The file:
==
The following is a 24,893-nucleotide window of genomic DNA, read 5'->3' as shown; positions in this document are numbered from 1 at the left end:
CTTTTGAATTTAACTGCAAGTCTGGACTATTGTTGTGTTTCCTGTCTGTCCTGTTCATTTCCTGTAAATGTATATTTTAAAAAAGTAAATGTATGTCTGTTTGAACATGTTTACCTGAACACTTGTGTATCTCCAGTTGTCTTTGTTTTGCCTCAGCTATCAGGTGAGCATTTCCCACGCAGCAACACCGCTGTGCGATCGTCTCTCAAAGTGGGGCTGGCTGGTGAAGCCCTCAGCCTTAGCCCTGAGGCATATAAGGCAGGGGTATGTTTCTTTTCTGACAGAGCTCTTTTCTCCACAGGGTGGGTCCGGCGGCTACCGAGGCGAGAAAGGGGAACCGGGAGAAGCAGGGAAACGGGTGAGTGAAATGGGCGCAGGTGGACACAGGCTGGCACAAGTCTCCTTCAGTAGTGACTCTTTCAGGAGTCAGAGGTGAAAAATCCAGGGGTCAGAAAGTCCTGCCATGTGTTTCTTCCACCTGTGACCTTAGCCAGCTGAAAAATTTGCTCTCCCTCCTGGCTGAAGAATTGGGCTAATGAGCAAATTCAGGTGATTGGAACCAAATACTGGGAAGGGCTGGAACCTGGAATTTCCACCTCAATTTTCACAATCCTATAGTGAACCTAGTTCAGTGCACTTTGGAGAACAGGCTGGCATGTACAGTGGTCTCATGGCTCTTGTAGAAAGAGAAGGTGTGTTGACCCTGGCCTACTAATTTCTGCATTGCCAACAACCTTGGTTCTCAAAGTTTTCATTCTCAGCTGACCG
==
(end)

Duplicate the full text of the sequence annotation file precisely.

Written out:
The following is a 24,893-nucleotide window of genomic DNA, read 5'->3' as shown; positions in this document are numbered from 1 at the left end:
CTTTTGAATTTAACTGCAAGTCTGGACTATTGTTGTGTTTCCTGTCTGTCCTGTTCATTTCCTGTAAATGTATATTTTAAAAAAGTAAATGTATGTCTGTTTGAACATGTTTACCTGAACACTTGTGTATCTCCAGTTGTCTTTGTTTTGCCTCAGCTATCAGGTGAGCATTTCCCACGCAGCAACACCGCTGTGCGATCGTCTCTCAAAGTGGGGCTGGCTGGTGAAGCCCTCAGCCTTAGCCCTGAGGCATATAAGGCAGGGGTATGTTTCTTTTCTGACAGAGCTCTTTTCTCCACAGGGTGGGTCCGGCGGCTACCGAGGCGAGAAAGGGGAACCGGGAGAAGCAGGGAAACGGGTGAGTGAAATGGGCGCAGGTGGACACAGGCTGGCACAAGTCTCCTTCAGTAGTGACTCTTTCAGGAGTCAGAGGTGAAAAATCCAGGGGTCAGAAAGTCCTGCCATGTGTTTCTTCCACCTGTGACCTTAGCCAGCTGAAAAATTTGCTCTCCCTCCTGGCTGAAGAATTGGGCTAATGAGCAAATTCAGGTGATTGGAACCAAATACTGGGAAGGGCTGGAACCTGGAATTTCCACCTCAATTTTCACAATCCTATAGTGAACCTAGTTCAGTGCACTTTGGAGAACAGGCTGGCATGTACAGTGGTCTCATGGCTCTTGTAGAAAGAGAAGGTGTGTTGACCCTGGCCTACTAATTTCTGCATTGCCAACAACCTTGGTTCTCAAAGTTTTCATTCTCAGCTGACCG